Figure 3 A typical coal pipe arrangement
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The velocity data is that of the moving coal particles. (See Figure 3.) Air velocity in these pipes ranges from 110 to 120 fps. The difference between the air and coal velocities is the coal slip. If isokinetic sampling were to be accurately performed, the coal would have to be extracted at the rate at which the coal is moving in the pipes—the coal velocity. Because the coal velocity cannot be measured with existing sampling methods, the industry practice is to measure the air velocity and then extract coal at that rate. As can be seen, the rates are not the same and any data generated with such methods will be incorrect.

Some field testing methods take into consideration that slip exists between the air and coal and adjust their sampling devices with this in mind. But the slip varies with coal loading, so correct slip factors cannot be determined without knowing the coal loading. Therefore, random slip values are used. The end result is that there is no way for these manual sampling devices to generate accurate coal flow measurements.

Not only is manual sampling inherently inaccurate, it is resource- and time-consuming. And this slow sampling adds to the inherent inaccuracy.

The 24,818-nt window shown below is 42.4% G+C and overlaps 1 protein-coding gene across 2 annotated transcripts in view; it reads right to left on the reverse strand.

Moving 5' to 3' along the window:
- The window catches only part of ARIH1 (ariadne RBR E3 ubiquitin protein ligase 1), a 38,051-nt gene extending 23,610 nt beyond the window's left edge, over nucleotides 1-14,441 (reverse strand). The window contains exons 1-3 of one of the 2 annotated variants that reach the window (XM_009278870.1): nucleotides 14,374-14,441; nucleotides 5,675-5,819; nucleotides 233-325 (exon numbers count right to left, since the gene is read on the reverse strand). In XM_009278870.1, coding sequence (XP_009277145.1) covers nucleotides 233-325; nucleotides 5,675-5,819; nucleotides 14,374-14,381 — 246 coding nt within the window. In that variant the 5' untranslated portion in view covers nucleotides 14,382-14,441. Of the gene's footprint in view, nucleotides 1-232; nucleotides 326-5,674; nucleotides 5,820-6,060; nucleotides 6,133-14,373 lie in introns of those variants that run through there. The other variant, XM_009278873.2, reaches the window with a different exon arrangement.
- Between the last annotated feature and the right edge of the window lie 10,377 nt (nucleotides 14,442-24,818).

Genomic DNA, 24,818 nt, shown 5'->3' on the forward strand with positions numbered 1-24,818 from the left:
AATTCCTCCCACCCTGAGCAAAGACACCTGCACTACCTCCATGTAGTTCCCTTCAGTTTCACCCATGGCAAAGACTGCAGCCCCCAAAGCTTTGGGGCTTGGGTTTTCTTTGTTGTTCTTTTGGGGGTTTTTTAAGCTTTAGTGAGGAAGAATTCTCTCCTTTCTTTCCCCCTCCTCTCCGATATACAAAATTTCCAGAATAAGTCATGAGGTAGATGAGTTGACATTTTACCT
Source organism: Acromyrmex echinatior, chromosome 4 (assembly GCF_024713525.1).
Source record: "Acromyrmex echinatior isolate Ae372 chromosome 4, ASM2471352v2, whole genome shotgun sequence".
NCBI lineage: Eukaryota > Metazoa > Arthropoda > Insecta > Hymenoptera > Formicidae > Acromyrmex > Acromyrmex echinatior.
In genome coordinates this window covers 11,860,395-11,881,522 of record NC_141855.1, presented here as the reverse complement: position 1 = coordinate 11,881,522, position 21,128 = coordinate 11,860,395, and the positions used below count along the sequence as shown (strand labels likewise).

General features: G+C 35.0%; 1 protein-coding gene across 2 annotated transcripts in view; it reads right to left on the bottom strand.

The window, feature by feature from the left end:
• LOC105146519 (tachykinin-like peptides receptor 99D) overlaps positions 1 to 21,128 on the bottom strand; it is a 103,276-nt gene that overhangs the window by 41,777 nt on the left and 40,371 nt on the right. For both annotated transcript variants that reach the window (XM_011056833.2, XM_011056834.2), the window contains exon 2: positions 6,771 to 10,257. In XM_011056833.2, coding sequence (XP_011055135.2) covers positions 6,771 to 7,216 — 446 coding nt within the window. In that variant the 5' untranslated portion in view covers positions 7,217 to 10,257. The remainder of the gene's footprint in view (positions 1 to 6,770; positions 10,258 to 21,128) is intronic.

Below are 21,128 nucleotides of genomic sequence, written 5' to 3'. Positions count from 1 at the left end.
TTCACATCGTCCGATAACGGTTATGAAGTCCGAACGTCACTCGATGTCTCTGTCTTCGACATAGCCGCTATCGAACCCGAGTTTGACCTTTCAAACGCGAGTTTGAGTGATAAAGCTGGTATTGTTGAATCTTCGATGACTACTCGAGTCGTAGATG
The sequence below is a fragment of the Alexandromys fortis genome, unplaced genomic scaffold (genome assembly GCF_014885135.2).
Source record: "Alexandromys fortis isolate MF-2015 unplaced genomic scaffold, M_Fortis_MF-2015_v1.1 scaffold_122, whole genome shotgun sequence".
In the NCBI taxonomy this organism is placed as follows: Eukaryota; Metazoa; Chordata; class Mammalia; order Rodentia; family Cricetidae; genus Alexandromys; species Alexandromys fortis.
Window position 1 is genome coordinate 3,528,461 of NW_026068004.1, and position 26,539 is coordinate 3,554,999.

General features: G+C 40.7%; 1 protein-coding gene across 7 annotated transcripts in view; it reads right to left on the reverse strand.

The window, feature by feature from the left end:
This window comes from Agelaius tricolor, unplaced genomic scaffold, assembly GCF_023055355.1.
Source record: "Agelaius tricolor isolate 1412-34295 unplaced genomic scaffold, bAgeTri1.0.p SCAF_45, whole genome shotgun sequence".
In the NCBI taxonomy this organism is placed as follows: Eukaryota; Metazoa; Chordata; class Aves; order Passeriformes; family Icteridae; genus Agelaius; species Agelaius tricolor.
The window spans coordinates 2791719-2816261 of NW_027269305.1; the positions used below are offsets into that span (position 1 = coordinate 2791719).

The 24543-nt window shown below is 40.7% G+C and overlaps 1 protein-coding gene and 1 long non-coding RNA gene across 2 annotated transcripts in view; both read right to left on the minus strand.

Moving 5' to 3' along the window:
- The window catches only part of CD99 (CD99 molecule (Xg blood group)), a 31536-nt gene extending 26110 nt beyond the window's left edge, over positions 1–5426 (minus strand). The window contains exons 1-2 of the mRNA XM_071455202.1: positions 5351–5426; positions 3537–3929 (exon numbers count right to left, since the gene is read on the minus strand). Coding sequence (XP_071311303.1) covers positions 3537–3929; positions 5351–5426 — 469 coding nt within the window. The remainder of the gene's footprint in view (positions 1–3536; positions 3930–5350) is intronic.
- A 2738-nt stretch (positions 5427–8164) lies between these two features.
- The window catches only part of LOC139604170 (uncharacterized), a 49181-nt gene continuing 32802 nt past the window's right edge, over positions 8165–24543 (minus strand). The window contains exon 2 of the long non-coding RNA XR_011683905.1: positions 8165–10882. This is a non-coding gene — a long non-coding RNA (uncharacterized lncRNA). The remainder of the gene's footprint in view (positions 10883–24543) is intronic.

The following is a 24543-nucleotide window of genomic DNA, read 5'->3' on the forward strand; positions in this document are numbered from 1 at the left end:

While air flow/velocity may be somewhat “stable,” the movement of the coal particles in coal pipes can be “erratic.” The coal particles have size and weight. The pressure in a coal pipe is low and the result is erratic movement of the coal. The higher the air concentration, the more stable the movement of the particles. But excessive air in the coal pipes will lead to pipe errosion, impingement on waterwalls, higher NOX and poor combustion related to “throwing” the coal through the flame (poor, incomplete combustion). Extracting coal at individual points in a coal pipe via a manual sampling procedure takes time. By the time the sample is obtained at one point, the coal flow at the next point has changed. Similarly, when the sampling of the last pipe of a mill is being completed, the massflow in the first one(s) is likely to have changed.